This classifier uses the e1071 package to implement a support vector machine.

cl_svm(ndr_container_or_object = NULL, return_decision_values = TRUE, ...)



The purpose of this argument is to make the constructor of the cl_svm classifier works with the magrittr pipe (|>) operator. This argument should almost never be directly set by the user to anything other than NULL. If this is set to the default value of NULL, then the constructor will return a cl_svm object. If this is set to an ndr container, then a cl_svm object will be added to the container and the container will be returned. If this argument is set to another ndr object, then both that ndr object as well as a new cl_svm object will be added to a new container and the container will be returned.


A Boolean specifying whether the prediction function should return columns that have the decision values. Setting this to FALSE will save memory so can be useful when analyzing very large high temporal resolution data sets. However if this is set to FALSE< metrics won't be able to compute decoding accuracy measures that are based on the decision values; e.g., the rm_main_results object won't be able to calculate normalized rank decision values.


All parameters that are available in the e1071 package svm() object should work with this CL object.


This constructor creates an NDR classifier object with the class cl_svm. Like all NDR classifier objects, this classifier will be used by a cross-validator to learn the relationship between neural activity and experimental conditions on a training set of data, and then it will be used to make predictions on a test set of data.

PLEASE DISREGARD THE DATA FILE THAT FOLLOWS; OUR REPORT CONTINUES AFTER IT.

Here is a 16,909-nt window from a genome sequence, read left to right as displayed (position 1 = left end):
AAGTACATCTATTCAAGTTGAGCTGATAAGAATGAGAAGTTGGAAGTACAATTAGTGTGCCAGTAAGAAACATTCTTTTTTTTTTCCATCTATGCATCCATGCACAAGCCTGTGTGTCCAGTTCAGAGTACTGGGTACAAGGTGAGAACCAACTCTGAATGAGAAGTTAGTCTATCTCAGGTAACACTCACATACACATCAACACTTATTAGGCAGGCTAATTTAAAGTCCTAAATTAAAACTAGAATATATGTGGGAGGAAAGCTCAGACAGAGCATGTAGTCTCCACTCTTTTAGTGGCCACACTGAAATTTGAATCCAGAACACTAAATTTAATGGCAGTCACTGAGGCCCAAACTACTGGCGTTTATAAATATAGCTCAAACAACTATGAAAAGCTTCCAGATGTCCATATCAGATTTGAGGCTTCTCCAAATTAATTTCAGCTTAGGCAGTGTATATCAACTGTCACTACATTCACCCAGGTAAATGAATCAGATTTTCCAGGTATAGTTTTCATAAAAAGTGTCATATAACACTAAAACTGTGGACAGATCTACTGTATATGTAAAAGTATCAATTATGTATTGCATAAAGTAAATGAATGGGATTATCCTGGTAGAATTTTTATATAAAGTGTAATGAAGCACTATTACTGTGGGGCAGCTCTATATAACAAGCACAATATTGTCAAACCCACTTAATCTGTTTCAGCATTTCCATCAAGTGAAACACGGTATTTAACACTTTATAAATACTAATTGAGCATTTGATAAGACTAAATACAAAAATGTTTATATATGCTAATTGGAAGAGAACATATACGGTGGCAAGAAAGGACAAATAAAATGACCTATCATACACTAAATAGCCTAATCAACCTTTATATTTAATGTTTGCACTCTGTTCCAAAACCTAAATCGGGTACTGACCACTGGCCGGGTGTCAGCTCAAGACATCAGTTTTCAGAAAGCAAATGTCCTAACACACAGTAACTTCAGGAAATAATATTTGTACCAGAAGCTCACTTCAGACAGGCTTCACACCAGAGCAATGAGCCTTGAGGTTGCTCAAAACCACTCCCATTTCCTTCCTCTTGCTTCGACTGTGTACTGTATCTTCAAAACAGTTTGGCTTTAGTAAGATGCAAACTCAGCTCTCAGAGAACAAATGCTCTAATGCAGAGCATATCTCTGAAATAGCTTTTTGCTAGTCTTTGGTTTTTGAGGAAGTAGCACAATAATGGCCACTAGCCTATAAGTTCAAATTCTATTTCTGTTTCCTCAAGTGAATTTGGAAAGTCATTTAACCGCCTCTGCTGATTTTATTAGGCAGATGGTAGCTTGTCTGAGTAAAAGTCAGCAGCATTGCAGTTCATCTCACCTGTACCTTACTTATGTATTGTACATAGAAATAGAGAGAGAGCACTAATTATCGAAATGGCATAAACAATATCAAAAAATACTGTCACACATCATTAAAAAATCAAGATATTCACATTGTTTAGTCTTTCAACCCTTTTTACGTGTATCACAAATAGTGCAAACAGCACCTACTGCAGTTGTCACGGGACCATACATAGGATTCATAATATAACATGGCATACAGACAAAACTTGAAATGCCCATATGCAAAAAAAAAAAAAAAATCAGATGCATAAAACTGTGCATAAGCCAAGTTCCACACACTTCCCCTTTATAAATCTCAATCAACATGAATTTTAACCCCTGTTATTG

A support vector machine (SVM) is a classifier that learns a function f that minimizes the hinge loss between predictions made on the training data, while also applying a penalty for more complex f (the penalty is based on the norm of f in a reproducing kernel Hilbert space). The SVM has a parameter C that controls the trade off between the empirical loss (i.e., a smaller prediction error on the training set), and the complexity of the f. SVMs can use different kernels to create nonlinear decision boundaries.

SVMs are work on binary classification problems, so to do multi-class classification, an all-pairs classification scheme (which is the default for the e1071 package). In the all-pairs scheme,training separate classifiers for all pairs of labels (i.e., if there are 100 different classes then nchoosek(100, 2) = 4950 different classifiers are trained). Testing the classifier in all-pairs involves having all classifiers classify the test point, and then the class label is given to the class the was chosen most often by the binary classifiers (in the case of a tie in the number of classes that won a contest the class label is randomly chosen). The decision values for all-pairs are the number of contests won by each class (for each test point).

See also


Other classifier: cl_max_correlation(), cl_poisson_naive_bayes()


# using the default e1071 parameters
cl <- cl_svm()

# using a linear kernel
cl <- cl_svm(kernel = "linear")